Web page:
This month we’re highlighting Hispanic prominent figures in the medical field to celebrate National Hispanic Heritage Month. We’re starting with Ildaura Murillo-Rohde, a Panamanian-born nurse who came to the United States to attend nursing school.
Murillo-Rohde came to the United States at age 25 and attended nursing school at the Medical and Surgical Hospital School of Nursing, graduating in 1948. From there, she went on to earn a degree in teaching and supervision of psychiatric nursing from Teachers College at Columbia University before going on to earn an MA in Teaching and a MEd in education and administration. Years later, in 1971, she became the first Hispanic nurse to earn a PhD from New York University.
Murillo-Rohde was dedicated to helping the Hispanic population in New York. She published a paper entitled Family Life Among Mainland Puerto Ricans in New York City Slums and focused her work on helping nurses realize that they needed to understand the culture of the populations they were serving in order to provide the best care.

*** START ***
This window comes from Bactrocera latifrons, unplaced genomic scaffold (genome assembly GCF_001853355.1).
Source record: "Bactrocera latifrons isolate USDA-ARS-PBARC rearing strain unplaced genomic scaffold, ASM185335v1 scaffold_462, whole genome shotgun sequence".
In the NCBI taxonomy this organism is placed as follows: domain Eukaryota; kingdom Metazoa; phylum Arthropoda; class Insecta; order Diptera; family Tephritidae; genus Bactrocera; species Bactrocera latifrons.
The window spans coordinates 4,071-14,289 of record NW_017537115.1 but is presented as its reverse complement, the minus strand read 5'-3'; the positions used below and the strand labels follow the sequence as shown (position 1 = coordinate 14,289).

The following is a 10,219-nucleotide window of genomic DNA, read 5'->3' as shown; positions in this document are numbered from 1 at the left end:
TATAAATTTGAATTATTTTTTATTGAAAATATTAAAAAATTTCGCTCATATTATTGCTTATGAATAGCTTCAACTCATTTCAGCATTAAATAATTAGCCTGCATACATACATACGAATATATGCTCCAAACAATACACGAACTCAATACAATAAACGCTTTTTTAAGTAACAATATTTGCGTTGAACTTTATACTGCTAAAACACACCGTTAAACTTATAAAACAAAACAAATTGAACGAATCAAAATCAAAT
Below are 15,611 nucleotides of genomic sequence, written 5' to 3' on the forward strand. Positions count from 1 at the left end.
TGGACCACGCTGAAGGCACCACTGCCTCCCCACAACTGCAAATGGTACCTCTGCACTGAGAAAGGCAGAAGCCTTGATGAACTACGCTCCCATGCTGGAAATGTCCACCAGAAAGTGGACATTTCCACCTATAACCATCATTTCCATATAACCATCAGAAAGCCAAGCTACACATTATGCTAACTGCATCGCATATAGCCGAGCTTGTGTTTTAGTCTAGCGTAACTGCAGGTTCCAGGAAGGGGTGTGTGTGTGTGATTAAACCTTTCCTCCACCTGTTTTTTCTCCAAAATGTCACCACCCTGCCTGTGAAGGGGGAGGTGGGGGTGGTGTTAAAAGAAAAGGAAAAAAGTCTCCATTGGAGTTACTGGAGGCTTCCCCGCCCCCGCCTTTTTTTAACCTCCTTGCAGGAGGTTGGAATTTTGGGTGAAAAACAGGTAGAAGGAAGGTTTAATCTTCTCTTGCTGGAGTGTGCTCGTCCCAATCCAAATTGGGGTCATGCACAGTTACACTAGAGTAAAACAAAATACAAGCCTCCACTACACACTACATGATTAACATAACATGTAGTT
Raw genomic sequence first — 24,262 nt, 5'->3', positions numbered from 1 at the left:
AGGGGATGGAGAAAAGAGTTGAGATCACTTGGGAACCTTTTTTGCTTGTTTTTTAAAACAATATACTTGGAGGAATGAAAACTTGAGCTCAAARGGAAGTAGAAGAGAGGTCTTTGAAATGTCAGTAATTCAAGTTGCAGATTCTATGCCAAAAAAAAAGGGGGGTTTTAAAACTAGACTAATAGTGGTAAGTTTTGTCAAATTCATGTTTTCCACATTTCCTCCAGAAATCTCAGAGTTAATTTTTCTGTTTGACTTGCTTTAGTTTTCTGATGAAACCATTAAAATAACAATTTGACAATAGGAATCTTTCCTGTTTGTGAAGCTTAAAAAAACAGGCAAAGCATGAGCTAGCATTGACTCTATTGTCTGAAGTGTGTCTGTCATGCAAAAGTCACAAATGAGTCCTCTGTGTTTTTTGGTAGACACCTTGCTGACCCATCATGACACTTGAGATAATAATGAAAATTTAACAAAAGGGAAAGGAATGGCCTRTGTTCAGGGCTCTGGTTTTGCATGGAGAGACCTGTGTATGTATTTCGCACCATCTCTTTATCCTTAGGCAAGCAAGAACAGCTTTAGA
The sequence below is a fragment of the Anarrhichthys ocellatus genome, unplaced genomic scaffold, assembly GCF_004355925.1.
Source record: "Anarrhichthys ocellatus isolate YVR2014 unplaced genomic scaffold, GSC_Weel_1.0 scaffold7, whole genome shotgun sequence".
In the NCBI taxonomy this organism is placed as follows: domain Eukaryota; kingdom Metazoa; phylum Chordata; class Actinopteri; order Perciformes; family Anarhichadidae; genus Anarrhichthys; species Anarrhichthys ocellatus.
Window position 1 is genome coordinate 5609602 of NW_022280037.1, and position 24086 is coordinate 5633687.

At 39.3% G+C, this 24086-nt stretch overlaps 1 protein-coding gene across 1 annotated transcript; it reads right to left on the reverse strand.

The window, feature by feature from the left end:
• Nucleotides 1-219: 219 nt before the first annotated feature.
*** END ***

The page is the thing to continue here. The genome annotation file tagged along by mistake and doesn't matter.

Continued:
Later on in her career, she was named an associate dean at the University of Washington and she was also the first Hispanic nursing dean at NYU. She also founded the National Association of Spanish Speaking Spanish Surnamed Nurses, now known as the National Association of Hispanic Nurses, and served as the organization’s first president.
In 1994, Murillo-Rohde was named as a Living Legend of the American Academy of Nursing. She passed away in Panama in September, 2010, one day before her 90th birthday.